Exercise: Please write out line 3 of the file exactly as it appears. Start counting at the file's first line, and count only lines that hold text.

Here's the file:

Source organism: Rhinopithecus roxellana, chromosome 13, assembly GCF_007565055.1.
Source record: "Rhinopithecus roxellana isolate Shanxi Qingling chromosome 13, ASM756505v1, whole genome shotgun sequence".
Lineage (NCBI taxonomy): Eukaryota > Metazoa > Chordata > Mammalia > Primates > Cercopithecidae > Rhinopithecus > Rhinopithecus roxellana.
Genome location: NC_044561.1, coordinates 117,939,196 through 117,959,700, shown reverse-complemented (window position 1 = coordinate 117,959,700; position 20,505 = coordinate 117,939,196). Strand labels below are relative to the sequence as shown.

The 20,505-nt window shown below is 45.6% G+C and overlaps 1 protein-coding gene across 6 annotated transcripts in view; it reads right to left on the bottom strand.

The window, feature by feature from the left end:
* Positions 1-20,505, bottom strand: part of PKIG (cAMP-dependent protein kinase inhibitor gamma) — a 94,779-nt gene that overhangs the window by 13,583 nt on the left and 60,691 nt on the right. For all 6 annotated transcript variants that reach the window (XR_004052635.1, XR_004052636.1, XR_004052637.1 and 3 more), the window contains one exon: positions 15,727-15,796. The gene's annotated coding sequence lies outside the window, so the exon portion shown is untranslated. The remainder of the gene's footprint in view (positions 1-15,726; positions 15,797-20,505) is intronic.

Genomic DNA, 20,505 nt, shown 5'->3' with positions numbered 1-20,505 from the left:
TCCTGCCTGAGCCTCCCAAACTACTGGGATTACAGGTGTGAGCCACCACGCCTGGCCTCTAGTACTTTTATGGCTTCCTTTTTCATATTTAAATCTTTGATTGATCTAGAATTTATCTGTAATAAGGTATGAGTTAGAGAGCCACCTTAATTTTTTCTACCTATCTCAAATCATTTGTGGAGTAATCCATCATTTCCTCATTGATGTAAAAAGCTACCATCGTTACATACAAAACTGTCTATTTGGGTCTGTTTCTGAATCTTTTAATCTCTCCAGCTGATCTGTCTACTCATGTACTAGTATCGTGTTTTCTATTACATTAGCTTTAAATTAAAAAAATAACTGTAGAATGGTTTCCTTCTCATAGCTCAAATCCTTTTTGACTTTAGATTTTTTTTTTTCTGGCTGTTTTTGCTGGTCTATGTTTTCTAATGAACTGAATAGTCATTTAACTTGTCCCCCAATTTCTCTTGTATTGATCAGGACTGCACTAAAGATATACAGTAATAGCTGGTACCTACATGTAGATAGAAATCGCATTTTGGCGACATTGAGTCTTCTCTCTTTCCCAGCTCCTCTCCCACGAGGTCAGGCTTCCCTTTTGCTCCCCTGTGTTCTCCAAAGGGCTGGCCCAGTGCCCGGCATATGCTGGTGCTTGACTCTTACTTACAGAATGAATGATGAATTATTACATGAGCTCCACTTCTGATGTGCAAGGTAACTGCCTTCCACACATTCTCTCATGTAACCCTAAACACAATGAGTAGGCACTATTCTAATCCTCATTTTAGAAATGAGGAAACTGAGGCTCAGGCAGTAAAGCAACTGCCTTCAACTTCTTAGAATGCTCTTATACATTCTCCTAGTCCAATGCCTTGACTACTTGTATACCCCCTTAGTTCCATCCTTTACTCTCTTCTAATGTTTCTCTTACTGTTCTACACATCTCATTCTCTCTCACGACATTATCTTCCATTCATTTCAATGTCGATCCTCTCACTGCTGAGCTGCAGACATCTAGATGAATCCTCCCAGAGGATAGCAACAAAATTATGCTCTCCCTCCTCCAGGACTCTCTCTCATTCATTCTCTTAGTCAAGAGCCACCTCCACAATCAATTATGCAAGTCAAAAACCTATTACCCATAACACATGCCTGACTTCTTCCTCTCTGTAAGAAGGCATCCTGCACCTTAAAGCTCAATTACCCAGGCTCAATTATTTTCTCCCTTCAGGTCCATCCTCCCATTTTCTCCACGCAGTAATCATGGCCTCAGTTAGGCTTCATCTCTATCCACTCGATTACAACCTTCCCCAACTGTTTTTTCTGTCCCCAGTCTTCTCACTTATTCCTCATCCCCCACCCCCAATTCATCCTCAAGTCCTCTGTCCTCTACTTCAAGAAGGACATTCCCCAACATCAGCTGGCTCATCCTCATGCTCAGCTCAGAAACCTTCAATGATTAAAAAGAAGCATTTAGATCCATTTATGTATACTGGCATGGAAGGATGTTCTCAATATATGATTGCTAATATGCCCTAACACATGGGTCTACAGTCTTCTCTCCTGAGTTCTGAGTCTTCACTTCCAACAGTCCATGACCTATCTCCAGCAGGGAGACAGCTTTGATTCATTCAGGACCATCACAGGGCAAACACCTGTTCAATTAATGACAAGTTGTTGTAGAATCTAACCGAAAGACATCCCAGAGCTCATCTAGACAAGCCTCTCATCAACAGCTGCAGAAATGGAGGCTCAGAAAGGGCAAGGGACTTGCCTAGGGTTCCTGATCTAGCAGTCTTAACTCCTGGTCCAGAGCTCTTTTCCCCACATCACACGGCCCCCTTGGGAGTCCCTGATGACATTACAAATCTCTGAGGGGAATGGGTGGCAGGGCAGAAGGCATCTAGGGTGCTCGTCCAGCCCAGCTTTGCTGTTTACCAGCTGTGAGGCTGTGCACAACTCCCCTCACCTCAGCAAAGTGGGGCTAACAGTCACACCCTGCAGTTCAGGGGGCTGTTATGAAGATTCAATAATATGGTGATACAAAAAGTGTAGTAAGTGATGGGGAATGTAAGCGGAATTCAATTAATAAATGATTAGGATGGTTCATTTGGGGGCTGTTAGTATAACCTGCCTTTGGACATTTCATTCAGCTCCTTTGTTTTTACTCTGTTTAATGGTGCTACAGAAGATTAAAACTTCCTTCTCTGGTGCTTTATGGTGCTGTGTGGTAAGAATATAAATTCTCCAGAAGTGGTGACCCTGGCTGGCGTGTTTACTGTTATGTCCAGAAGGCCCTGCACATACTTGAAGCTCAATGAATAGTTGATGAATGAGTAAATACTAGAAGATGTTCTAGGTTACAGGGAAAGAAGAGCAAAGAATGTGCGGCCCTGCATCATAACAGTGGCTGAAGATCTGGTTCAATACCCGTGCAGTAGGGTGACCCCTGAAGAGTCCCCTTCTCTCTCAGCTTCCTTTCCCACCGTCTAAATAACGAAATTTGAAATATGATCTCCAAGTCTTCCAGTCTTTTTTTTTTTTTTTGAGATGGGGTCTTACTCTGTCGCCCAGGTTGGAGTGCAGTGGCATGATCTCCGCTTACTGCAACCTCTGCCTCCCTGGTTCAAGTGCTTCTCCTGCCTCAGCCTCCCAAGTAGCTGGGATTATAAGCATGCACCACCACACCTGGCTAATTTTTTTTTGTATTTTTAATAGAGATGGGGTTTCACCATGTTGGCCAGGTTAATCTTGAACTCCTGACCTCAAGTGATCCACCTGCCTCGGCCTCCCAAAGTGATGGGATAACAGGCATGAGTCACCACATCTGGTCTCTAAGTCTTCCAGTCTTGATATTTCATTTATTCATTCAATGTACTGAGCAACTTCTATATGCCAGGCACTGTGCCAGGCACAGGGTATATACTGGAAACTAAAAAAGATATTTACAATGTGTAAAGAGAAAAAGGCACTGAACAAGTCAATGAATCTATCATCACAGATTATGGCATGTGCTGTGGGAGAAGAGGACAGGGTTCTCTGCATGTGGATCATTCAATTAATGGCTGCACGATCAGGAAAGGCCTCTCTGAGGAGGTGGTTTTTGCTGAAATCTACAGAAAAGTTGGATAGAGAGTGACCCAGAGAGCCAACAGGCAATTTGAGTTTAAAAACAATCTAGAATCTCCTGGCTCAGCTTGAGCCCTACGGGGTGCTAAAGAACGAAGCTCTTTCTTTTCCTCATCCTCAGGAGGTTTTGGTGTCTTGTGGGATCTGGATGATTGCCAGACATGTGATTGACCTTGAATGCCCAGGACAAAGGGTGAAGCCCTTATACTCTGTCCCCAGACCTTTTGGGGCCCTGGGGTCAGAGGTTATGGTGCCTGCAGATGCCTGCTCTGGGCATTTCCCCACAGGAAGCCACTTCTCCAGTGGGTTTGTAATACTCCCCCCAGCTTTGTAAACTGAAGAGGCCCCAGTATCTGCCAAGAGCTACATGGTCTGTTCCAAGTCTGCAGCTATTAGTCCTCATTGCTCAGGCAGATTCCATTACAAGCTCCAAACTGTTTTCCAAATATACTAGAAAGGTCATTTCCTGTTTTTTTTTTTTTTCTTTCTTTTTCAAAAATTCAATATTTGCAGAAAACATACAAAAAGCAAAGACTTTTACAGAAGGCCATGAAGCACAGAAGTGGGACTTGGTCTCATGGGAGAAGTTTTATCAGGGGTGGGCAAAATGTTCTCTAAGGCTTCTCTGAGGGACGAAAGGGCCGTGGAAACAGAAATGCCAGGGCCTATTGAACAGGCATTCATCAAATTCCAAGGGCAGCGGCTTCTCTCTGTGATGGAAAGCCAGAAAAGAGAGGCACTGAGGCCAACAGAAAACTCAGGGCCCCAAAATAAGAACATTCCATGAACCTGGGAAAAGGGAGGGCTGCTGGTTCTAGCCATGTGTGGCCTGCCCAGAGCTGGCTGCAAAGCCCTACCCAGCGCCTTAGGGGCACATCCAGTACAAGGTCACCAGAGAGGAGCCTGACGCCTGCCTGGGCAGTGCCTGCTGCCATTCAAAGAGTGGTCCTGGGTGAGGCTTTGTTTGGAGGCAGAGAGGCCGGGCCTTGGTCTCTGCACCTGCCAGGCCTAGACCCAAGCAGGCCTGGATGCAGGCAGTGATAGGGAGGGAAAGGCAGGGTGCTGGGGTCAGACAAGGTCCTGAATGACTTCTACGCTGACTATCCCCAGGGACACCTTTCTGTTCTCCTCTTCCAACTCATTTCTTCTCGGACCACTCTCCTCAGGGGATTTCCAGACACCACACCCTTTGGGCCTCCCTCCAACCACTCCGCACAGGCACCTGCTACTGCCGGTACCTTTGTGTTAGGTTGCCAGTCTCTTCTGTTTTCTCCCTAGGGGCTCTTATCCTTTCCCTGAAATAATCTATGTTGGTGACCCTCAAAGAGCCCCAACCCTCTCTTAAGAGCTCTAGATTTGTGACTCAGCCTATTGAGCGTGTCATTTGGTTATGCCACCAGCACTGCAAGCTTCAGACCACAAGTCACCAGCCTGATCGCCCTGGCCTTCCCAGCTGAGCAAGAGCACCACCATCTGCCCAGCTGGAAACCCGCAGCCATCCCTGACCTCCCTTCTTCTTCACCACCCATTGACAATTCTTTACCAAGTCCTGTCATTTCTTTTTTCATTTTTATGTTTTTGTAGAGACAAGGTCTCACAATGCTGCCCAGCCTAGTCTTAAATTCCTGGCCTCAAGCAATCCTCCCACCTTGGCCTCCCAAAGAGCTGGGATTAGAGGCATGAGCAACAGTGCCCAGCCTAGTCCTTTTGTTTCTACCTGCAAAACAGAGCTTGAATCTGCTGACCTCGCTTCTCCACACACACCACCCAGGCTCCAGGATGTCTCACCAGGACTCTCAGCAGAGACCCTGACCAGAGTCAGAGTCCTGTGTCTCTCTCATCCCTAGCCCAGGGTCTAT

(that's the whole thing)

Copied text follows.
Lineage (NCBI taxonomy): Eukaryota > Metazoa > Chordata > Mammalia > Primates > Cercopithecidae > Rhinopithecus > Rhinopithecus roxellana.